Part of what makes a graphic novel more novel than novelty is the fact that it can be used to discuss and appreciate the nature of literature in a relatively accessible format. A great graphic novel can be just as challenging, thought provoking, and structured as anything else we consider traditionally as literary canon. One of the consistent contributions to this blog will be an examination of literary techniques, theory and analysis of my humble library of graphic novels, manga and films.
The term of the day is: Deus Ex Machina!
The phrase has it’s origin from Greek plays, and translates as “God from the Machine”. The term is particularly interesting as it comes from a very literal device. To be short, in Euripedes’ play Medea, the resolution of the play is achieved with a chariot from Apollo that comes down to save the eponymous character. The statement now is used to denote stories that achieve their resolutions by previously unknown elements, often suggesting poor planning in the writing, but can be planned.
In recent works, especially the graphic novel genre, there are large amounts of planning that go into creating the scope of the work. However, there are some times in which this device shows it’s face. In Brian Lee O’Malley’s Scott Pilgrim & The Infinite Sadness, there are moments in which O’Malley has dialogue that hints at the nature of the device. Now to be specific, this is probably a better example of really terrible foreshadowing or a purple patch (obvious statement that draws attention to its importance). The dialogue below is to focus on Kim and Ramona’s speculation of the importance of Crash and the Boys later in the plot. The fact that Ramona mentions the “hadn’t noticed” aspect, it is to have the readers drawn to a foregone conclusion of a Deus Ex in a meta way; it sets up the expectation that they will somehow play a role in the defeat of the overpower third ex, Todd Ingram, despite being an ignored factor in their lives.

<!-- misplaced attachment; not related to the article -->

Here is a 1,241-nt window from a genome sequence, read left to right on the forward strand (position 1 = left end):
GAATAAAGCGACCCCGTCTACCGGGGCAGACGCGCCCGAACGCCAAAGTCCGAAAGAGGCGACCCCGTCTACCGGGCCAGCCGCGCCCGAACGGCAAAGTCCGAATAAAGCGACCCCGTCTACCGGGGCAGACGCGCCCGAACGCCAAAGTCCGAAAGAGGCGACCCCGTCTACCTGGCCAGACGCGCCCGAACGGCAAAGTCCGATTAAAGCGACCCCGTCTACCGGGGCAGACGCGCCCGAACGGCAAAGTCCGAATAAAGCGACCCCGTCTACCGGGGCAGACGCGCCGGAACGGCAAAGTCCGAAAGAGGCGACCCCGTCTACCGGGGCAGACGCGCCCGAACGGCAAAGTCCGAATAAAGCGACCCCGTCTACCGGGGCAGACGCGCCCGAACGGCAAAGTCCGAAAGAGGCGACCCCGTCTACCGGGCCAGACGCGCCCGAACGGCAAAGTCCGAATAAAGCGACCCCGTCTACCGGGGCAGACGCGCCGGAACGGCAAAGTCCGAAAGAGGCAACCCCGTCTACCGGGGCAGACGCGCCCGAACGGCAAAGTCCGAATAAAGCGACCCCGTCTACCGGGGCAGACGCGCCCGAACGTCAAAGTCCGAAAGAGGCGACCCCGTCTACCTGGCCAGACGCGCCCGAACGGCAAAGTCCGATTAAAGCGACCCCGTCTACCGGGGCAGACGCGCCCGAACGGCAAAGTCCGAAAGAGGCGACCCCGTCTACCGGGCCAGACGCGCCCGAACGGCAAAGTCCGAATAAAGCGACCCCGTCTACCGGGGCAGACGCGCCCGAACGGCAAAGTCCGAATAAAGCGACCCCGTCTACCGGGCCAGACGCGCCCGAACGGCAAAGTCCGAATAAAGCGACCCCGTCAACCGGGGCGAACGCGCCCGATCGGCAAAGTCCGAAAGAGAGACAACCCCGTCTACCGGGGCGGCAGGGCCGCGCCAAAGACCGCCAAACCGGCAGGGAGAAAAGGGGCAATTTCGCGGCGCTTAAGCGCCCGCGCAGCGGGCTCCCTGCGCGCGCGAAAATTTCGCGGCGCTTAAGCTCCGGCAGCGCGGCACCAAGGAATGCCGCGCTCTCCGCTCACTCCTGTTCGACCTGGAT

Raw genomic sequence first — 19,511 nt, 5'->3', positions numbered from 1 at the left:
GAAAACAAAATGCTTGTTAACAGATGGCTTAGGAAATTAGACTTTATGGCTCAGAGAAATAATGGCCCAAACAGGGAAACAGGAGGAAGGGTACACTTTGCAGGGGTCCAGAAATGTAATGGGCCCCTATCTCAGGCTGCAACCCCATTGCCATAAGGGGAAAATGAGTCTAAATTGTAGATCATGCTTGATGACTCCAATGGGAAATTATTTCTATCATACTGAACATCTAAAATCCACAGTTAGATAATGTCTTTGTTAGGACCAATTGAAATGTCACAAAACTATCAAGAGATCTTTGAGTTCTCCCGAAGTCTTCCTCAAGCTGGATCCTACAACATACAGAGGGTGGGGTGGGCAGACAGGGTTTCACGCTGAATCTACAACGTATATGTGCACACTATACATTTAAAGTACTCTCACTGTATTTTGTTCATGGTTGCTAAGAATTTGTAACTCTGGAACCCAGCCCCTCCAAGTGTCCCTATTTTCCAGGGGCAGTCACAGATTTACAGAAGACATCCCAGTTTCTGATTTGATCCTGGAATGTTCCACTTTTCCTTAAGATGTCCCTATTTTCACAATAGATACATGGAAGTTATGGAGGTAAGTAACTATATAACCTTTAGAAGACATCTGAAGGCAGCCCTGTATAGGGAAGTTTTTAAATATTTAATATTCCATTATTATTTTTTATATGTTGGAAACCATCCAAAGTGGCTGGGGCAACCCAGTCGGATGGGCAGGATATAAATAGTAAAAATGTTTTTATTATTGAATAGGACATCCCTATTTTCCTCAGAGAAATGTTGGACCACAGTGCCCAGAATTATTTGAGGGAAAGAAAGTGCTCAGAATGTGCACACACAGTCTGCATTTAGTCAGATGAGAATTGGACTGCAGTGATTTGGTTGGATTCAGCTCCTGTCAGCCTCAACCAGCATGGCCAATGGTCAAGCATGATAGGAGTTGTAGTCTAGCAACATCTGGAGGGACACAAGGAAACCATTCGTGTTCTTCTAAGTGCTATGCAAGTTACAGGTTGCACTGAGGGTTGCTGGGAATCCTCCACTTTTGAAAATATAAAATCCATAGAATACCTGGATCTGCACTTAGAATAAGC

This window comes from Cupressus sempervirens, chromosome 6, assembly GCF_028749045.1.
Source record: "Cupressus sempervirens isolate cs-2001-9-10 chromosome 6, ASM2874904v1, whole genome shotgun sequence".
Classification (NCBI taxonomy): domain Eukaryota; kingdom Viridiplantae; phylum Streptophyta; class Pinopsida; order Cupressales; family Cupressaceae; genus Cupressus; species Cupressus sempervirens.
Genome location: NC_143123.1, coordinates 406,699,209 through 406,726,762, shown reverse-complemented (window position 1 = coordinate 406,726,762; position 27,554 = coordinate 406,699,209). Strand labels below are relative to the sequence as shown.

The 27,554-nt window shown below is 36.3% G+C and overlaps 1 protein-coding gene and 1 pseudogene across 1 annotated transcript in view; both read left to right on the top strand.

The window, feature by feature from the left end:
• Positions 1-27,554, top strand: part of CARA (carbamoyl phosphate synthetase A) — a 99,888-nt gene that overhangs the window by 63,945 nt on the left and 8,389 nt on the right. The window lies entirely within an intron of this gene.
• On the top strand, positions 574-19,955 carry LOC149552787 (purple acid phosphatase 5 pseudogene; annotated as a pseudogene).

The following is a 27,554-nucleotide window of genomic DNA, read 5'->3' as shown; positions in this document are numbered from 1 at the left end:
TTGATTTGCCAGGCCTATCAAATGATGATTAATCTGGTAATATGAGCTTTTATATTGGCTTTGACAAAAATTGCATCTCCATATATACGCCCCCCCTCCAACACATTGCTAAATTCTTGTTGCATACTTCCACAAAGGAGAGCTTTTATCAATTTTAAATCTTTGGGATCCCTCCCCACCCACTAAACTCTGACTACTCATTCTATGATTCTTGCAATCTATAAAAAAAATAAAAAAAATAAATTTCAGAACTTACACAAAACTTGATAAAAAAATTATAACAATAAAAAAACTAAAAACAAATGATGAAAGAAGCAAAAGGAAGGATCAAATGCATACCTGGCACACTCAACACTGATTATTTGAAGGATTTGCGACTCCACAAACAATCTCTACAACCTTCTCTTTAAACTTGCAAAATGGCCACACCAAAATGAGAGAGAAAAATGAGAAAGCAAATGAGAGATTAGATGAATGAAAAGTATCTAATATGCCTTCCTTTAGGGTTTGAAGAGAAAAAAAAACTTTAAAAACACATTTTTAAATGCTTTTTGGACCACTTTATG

The glamorous part of this feint is that they fail to assist Scott properly and he is still left needing a way to defeat Ingram. In a very on the nose way, O’Malley just lays out the term. As strange as it may seem, it ends up being a surprising phrase as it is well positioned in the text; they are the last words before the reader has to turn the page.
And then… boom.
The Vegan Police, which are not mentioned throughout the story, show up to knock Todd down a peg or two. This is more a good example of a deus ex machina serving a humorous purpose, rather than an example of poor writing. While I can’t speak on O’Malley’s choices, I can say that through analysis, the organization best used the technique to serve a proper purpose, and to illustrate the nature of the technique and its function.
This term is now discussed with more complexity now that it has been around for quite some time, and some in defense of the tool’s ability to create more complexity in our examination of our relationship of faith (specifically the Greek tragedies). Sorry I don’t have many more examples, but hopefully this helps with your understanding of the term.